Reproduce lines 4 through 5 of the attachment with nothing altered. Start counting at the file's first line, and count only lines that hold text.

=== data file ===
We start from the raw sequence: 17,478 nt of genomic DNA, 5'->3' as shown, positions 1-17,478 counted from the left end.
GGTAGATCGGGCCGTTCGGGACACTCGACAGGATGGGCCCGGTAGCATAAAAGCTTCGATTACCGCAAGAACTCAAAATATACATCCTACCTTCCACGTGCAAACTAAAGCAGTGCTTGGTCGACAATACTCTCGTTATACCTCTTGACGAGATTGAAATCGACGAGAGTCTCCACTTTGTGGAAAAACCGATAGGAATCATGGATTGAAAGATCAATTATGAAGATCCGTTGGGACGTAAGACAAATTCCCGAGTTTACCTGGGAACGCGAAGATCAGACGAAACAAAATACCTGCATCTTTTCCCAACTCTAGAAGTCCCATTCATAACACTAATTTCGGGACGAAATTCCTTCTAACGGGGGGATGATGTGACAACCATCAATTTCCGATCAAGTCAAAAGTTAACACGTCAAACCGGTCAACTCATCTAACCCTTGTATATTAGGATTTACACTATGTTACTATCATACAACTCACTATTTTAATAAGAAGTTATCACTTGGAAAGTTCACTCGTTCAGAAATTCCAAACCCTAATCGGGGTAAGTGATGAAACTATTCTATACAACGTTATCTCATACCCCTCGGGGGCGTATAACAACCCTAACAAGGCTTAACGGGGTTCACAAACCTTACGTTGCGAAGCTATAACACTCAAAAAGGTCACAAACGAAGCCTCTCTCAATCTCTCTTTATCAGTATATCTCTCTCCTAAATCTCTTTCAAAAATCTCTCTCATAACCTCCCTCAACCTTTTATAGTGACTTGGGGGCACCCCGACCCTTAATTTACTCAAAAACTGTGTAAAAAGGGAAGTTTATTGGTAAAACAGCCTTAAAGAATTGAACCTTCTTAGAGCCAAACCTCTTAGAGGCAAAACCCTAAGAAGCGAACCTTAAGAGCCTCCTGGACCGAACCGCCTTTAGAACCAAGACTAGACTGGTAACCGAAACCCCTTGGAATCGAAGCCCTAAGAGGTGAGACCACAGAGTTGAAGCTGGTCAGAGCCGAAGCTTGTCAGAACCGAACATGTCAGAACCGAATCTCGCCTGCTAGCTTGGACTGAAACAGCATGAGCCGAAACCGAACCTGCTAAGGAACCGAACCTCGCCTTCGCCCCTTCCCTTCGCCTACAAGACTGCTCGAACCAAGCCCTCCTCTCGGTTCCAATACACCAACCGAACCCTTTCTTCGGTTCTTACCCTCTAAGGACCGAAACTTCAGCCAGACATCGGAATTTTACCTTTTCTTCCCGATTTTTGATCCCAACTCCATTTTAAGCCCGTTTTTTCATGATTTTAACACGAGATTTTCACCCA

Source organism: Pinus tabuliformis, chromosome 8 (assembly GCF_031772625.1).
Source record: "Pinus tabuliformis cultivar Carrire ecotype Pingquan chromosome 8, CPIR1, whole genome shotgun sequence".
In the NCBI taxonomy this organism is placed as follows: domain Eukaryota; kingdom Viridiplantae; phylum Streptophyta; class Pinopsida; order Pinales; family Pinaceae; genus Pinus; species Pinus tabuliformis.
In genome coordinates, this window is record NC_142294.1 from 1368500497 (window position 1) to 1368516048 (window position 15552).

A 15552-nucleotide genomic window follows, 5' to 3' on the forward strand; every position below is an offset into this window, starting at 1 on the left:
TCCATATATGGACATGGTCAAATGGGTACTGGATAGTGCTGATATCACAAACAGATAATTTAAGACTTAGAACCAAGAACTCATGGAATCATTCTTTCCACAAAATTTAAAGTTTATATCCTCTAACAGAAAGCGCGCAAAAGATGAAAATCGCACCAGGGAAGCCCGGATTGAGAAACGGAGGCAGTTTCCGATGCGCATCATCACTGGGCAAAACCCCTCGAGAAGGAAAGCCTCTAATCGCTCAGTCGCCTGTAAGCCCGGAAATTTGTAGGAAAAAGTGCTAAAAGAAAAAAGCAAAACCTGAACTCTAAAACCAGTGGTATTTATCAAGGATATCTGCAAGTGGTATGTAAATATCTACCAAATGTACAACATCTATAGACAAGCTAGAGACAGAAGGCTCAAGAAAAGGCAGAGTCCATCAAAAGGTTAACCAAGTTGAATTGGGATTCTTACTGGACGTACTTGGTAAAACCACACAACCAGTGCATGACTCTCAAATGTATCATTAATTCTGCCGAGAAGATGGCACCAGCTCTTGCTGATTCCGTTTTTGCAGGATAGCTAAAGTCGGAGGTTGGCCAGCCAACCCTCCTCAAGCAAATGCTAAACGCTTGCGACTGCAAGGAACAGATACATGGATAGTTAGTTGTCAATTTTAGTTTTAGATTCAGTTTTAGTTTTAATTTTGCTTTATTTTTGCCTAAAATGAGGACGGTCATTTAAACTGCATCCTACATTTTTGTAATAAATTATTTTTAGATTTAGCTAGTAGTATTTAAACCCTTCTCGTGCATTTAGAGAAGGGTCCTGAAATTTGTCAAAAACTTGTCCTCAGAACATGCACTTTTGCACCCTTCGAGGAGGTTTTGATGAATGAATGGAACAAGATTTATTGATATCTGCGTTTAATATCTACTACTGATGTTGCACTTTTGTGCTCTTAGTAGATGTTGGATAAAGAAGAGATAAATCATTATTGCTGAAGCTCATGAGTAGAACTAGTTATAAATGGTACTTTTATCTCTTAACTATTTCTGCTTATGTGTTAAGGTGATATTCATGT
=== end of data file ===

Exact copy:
Source record: "Pinus tabuliformis cultivar Carrire ecotype Pingquan chromosome 8, CPIR1, whole genome shotgun sequence".
In the NCBI taxonomy this organism is placed as follows: domain Eukaryota; kingdom Viridiplantae; phylum Streptophyta; class Pinopsida; order Pinales; family Pinaceae; genus Pinus; species Pinus tabuliformis.